Trump’s impeachment offered an opportunity to see exactly how the Trump campaign tests its fundraising ads on Facebook. This technique, called A/B testing, was pioneered by the Obama campaign, but used fruitfully by Trump’s to maximize the money raised from his fervent base of supporters.
Quartz analyzed 760 ads that began running hours after Trump was impeached Wednesday evening (Dec. 18) that included the same video, but four different variations of the accompanying text. At first the Trump campaign spent approximately equal amounts of money on each ad. But by Monday (Dec. 23), one variant had pulled far into the lead, with about 60% of the money put toward that version.
Presumably, the Trump campaign spent more money on that variant than the others because that ad was most successful at raising money.
Can you guess which variant of the text best harnessed Trump supporters’ anger over impeachment for donations?
- As I stepped off Air Force One for last night’s rally, the Dems voted to IMPEACH me. I need a list of donors in the next hour who stand with me. DONATE NOW for 3x matching!
- My team is sending me a list of everyone who does their part and donates before MIDNIGHT. I need you on my side in this Impeachment Fight! Please contribute ANY AMOUNT in the NEXT 24 HOURS and your gift will be instantly TRIPLE-MATCHED
- This is an attack on Democracy. An attack on freedom. An attack on everything we hold dear in this country. It’s US against THEM in this impeachment war. And we need to strike first.
- Nancy is a liar and a fraud. We just witnessed the most PARTISAN SCAM in American history and it resulted in the house officially IMPEACHING me. My team is sending me a list of everyone who does their part and donates before MIDNIGHT. I need you on my side in this Impeachment Fight!
The answer is No. 1. The Trump campaign spent at least $78,100 for that ad in about four days. The campaign spent at least $40,000 on the other variants combined. No. 3 appears to have been a particular failure, as the campaign spent closer to $3,000 on it.
Facebook reports ad spending in ranges, and the actual tends to fall toward the bottom of those ranges. The ranges reported for these ads, through midday Monday, were:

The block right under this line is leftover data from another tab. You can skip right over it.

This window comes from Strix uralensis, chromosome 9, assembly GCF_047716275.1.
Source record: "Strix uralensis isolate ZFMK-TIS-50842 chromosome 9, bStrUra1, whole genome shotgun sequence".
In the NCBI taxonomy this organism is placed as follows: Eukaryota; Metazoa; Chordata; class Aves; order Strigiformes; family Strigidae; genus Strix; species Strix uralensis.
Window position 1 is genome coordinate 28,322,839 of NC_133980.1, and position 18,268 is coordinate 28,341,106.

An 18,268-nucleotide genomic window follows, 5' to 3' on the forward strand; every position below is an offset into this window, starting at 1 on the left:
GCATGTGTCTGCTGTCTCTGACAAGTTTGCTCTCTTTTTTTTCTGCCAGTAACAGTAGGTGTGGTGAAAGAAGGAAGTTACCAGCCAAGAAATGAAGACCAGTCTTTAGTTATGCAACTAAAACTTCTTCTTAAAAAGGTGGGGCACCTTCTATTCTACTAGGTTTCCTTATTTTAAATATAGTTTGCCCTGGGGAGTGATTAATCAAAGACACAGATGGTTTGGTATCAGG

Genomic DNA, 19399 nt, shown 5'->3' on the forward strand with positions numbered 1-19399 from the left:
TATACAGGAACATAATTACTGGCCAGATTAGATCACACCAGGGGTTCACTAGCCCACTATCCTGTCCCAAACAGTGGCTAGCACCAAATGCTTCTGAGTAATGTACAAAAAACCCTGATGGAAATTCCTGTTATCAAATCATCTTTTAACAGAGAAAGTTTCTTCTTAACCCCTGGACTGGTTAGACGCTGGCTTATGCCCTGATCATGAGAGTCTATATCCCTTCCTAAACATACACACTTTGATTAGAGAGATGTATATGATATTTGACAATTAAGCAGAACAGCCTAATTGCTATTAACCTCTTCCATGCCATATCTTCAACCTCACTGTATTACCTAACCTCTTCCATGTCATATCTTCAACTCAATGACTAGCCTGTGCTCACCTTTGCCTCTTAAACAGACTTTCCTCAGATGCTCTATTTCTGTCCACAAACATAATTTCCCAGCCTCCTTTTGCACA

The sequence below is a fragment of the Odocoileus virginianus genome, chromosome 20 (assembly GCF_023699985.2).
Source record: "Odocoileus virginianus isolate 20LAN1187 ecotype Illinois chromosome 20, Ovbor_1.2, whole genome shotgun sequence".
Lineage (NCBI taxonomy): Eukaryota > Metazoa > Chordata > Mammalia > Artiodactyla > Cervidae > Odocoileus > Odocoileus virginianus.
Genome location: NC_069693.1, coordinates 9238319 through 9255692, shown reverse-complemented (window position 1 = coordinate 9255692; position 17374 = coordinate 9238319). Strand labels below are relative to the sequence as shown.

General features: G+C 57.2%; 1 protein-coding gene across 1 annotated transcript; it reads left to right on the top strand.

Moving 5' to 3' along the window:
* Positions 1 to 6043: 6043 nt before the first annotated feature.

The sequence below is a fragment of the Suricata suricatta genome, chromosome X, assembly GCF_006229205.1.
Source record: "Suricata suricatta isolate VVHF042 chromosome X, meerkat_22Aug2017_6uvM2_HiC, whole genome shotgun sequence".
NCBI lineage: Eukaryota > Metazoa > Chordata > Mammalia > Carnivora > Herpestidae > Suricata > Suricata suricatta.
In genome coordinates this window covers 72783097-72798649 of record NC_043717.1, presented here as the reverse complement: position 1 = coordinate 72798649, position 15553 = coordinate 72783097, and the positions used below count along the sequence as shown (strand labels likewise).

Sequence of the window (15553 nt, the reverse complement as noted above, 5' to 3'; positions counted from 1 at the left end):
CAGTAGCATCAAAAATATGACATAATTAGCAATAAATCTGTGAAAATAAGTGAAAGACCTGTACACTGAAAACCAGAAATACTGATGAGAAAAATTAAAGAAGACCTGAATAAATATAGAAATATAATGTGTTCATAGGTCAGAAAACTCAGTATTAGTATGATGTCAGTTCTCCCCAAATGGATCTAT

The video that appears with all of the tested ads begins with Trump saying: “This isn’t an impeachment, this is a coup.”
Each combination of text and video also appeared in about 100 seemingly-identical variants; it’s almost certain that each variant was targeted to a different slice of the population, though Facebook doesn’t reveal information about the advertiser’s targeting choices. In addition to these ads, the Trump campaign continued running many that pre-dated the impeachment.
The success of version No. 1 can’t be chalked up just to the ad’s creative; Facebook also uses machine learning to assign ads a “relevance score,” which affects how often the ad is shown to its audience.
In A/B testing, advertisers run several variants of an ad and, after a short period of time, measure which ad led to the best results, like clicks, purchases or, in this case, contributions received. The technique was famously put to serious use in 2008 by Obama’s first presidential campaign, though Republicans pioneered it a few years earlier, according to “Prototype Politics,” a book about tech in political campaigns by Daniel Kreiss, a professor at the University of North Carolina. It has been used to used to determine which color of a button prompts the most donations, along with these sorts of slight variations in text.
The technique, also common in non-political advertising, was used to great effect in 2016 by Brad Parscale, then Trump’s digital director and now his campaign manager. Parscale said that the Trump campaign ran up to 100,000 variations a day.
Let us know if you know more.
Jeremy B. Merrill is part of Quartz’s investigations team, which is looking into online political influence ahead of the 2020 US presidential election. Here’s how to reach us with your tips and insights: